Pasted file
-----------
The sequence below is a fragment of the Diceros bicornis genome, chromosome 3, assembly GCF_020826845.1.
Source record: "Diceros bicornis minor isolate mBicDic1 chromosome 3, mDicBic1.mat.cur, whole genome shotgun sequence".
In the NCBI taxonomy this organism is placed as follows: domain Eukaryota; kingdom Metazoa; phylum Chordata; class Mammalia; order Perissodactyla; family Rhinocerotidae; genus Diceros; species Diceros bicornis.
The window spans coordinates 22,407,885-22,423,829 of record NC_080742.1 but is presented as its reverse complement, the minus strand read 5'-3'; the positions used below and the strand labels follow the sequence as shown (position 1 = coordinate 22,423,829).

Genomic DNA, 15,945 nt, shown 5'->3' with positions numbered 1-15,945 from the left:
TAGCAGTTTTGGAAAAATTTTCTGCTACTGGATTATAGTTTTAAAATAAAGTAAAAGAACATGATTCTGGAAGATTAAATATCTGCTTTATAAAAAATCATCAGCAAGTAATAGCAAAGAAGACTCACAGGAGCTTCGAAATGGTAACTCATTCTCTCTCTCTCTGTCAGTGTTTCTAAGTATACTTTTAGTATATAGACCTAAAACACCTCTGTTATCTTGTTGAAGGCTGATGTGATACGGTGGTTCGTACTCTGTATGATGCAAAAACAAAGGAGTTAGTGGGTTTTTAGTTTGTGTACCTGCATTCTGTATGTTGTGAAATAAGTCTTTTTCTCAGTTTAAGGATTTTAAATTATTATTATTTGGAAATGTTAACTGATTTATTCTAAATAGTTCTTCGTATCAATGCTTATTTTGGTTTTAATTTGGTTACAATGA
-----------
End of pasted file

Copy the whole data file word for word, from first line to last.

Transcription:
The sequence below is a fragment of the Diceros bicornis genome, chromosome 3, assembly GCF_020826845.1.
Source record: "Diceros bicornis minor isolate mBicDic1 chromosome 3, mDicBic1.mat.cur, whole genome shotgun sequence".
In the NCBI taxonomy this organism is placed as follows: domain Eukaryota; kingdom Metazoa; phylum Chordata; class Mammalia; order Perissodactyla; family Rhinocerotidae; genus Diceros; species Diceros bicornis.
The window spans coordinates 22,407,885-22,423,829 of record NC_080742.1 but is presented as its reverse complement, the minus strand read 5'-3'; the positions used below and the strand labels follow the sequence as shown (position 1 = coordinate 22,423,829).

Genomic DNA, 15,945 nt, shown 5'->3' with positions numbered 1-15,945 from the left:
TAGCAGTTTTGGAAAAATTTTCTGCTACTGGATTATAGTTTTAAAATAAAGTAAAAGAACATGATTCTGGAAGATTAAATATCTGCTTTATAAAAAATCATCAGCAAGTAATAGCAAAGAAGACTCACAGGAGCTTCGAAATGGTAACTCATTCTCTCTCTCTCTGTCAGTGTTTCTAAGTATACTTTTAGTATATAGACCTAAAACACCTCTGTTATCTTGTTGAAGGCTGATGTGATACGGTGGTTCGTACTCTGTATGATGCAAAAACAAAGGAGTTAGTGGGTTTTTAGTTTGTGTACCTGCATTCTGTATGTTGTGAAATAAGTCTTTTTCTCAGTTTAAGGATTTTAAATTATTATTATTTGGAAATGTTAACTGATTTATTCTAAATAGTTCTTCGTATCAATGCTTATTTTGGTTTTAATTTGGTTACAATGA